📌 Wandering in and around the Marché des Capucins is a real pleasure. An old decrepit leather sofa bed counts as cool decor in bars around here.

At Bonsoir Bordeaux

MONDAY 26 News that the pound has lost value around the world starts to make two cups of coffee in Bordeaux look like a bargain…

📌 Bordeaux’s Musée des Beaux-Arts has a fascinating collection(15-20C) of artists that rarely appear in the text books. Albert Marquet is/was a big figure in the Bordeaux art world.

📌 Someone at Bordeaux’s Musée des Arts Décoratifs has a fetish for mixing the ancient and the modern, not always successfully. Thankfully, its partner Musée du Design had pulled together an absorbing interiors exhibition occupying the cells of an old prison.

Musée des Arts Décoratifs…
Musée du Design…

📌 My wife is very disappointed that the area of Bordeaux we are staying in has too many craft beer bars rather than Bordeaux wine bars.

📌 We finally found a wine bar in our neighbourhood that didn’t specialise in beer, then another one where the chef, who held more than a passing resemblance to Tintin, took pity on the elderly couple who sat drinking and talking long after everyone else had gone home. He brought to our table what he called in broken English a “gift of chips, madame”, which was a perfect description for what we ate with a smile.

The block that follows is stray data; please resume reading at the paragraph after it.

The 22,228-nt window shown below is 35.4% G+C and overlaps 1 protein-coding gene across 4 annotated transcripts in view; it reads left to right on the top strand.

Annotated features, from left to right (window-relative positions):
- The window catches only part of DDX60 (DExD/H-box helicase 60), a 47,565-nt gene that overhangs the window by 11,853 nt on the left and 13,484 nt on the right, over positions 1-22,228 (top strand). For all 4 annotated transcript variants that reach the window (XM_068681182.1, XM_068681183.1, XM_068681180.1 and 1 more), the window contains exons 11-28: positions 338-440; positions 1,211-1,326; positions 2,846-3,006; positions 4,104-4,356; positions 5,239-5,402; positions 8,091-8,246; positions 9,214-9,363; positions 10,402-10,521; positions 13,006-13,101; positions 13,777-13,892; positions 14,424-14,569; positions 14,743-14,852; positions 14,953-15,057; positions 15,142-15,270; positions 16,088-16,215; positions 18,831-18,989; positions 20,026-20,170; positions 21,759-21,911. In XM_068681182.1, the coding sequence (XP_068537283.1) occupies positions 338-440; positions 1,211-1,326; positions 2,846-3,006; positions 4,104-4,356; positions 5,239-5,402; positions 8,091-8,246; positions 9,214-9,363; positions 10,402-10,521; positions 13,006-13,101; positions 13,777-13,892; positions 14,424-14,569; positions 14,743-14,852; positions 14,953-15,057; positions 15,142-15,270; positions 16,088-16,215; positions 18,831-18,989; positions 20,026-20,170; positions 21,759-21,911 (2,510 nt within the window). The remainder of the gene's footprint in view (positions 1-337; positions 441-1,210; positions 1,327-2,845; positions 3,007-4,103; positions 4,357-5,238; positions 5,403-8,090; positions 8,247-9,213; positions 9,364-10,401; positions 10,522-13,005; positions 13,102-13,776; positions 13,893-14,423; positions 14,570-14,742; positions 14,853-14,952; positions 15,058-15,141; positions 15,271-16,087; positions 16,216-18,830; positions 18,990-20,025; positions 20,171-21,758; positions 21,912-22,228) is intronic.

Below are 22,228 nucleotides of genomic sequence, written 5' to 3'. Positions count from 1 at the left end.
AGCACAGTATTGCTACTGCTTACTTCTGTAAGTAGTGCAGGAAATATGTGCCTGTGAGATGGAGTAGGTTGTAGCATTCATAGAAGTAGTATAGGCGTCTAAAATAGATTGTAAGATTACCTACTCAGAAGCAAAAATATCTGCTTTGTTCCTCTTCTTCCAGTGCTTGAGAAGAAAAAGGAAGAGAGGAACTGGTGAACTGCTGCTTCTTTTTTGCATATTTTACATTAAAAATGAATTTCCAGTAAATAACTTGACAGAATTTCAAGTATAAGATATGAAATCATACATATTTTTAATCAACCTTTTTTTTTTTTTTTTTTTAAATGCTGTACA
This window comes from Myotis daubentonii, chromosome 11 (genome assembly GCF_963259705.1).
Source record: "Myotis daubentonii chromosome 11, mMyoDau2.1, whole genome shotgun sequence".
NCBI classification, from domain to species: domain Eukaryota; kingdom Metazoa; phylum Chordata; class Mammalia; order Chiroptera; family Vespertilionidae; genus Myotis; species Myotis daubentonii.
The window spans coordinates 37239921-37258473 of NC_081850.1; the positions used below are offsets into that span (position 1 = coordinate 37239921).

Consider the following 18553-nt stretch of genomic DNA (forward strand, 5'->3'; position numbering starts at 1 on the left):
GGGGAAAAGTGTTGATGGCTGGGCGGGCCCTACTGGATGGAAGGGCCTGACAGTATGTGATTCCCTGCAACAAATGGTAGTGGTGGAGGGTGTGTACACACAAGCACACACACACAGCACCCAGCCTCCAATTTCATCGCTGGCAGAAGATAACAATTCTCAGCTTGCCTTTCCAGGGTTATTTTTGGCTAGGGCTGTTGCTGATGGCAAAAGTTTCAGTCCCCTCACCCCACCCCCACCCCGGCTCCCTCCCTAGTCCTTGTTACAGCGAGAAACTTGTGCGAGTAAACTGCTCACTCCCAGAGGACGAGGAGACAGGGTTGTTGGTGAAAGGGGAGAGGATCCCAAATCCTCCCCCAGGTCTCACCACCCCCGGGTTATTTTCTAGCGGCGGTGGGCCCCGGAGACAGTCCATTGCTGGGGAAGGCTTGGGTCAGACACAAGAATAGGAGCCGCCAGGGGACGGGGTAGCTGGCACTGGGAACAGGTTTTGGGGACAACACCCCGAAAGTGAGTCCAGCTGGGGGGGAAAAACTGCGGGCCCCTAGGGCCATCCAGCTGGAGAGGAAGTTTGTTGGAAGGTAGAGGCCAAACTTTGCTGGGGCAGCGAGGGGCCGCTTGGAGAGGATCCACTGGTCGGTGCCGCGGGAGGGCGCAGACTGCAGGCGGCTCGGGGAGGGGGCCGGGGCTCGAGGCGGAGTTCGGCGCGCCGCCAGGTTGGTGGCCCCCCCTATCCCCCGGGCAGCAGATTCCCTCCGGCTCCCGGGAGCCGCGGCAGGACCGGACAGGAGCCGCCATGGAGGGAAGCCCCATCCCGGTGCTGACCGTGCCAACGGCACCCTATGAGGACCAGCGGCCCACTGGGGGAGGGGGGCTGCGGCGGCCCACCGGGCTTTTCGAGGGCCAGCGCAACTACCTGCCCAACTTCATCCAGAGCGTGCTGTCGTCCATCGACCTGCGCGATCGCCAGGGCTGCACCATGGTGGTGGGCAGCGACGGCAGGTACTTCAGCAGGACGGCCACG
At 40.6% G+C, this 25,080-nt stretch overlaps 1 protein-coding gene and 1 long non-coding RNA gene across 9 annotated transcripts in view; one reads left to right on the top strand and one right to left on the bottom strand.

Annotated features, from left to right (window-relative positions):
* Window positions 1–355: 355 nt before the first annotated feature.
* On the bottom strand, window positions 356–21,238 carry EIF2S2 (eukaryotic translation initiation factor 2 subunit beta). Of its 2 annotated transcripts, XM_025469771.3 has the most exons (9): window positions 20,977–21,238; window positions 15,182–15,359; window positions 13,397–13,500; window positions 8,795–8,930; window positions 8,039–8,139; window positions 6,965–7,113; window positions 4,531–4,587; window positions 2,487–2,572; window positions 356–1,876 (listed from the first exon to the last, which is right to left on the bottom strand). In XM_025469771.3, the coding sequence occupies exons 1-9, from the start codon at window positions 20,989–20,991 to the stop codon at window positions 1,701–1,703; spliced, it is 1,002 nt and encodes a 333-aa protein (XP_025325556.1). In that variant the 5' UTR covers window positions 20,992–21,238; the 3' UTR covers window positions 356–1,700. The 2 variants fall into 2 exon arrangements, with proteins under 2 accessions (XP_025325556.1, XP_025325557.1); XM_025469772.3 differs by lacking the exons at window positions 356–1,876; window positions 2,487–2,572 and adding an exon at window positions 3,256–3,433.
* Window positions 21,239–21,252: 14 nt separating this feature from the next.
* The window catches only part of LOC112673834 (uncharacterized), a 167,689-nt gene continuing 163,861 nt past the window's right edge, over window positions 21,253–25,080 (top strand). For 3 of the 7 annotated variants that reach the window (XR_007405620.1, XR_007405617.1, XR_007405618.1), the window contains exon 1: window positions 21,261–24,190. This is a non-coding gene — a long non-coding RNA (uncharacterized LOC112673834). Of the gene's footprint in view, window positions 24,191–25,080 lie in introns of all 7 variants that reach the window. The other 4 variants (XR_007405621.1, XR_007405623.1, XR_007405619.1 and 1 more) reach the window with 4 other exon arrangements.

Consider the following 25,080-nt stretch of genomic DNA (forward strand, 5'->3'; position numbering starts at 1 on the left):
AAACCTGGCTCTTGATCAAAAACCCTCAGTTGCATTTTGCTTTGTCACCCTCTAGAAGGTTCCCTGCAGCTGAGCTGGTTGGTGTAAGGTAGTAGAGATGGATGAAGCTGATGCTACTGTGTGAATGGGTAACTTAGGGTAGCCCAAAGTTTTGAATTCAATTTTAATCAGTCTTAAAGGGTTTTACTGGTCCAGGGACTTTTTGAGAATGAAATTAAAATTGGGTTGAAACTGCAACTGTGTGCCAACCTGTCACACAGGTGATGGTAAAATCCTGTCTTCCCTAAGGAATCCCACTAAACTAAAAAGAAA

Gift of chips…

TUESDAY 27 Breakfast in the Marché des Capucins after learning that our train to Toulouse tomorrow has been cancelled. My wife got up early, dashed to the railway station, negotiated seats on a later train and was back in time for toast and jam.

Bistro Poulette, Marché des Capucins

📌 Our Art Class project for this week is to look through binoculars and consider “space”. I resisted the lure of the planets and stretched the idea to destruction by looking at the “spaces” in front of my nose.

📌 First to the antiques stores and stalls, then to the Cité du Vin for a marathon CBBC audio-visual presentation about wine, plus a glass of Bordeaux cremant in the panoramic bar overlooking the Garonne river.

Antiques of Bordeaux…
Cité du Vin…
On the Garonne…

📌 Left behind on the table next to ours in the restaurant: the smallest cigarettes you’ve ever seen.

Tiny cigs…

WEDNESDAY 28 Reports of Keir Starmer’s performance at the Labour Party conference in Liverpool describe him recasting the party of the workers as “boring but decent”.

📌 Relatives in Florida are waiting for Hurricane Ian to hit. Cuba is already devastated.

📌 More experimental over-the-shoulder photography, plus fish soup in the Marché des Capucins.

At the Marché des Capucins…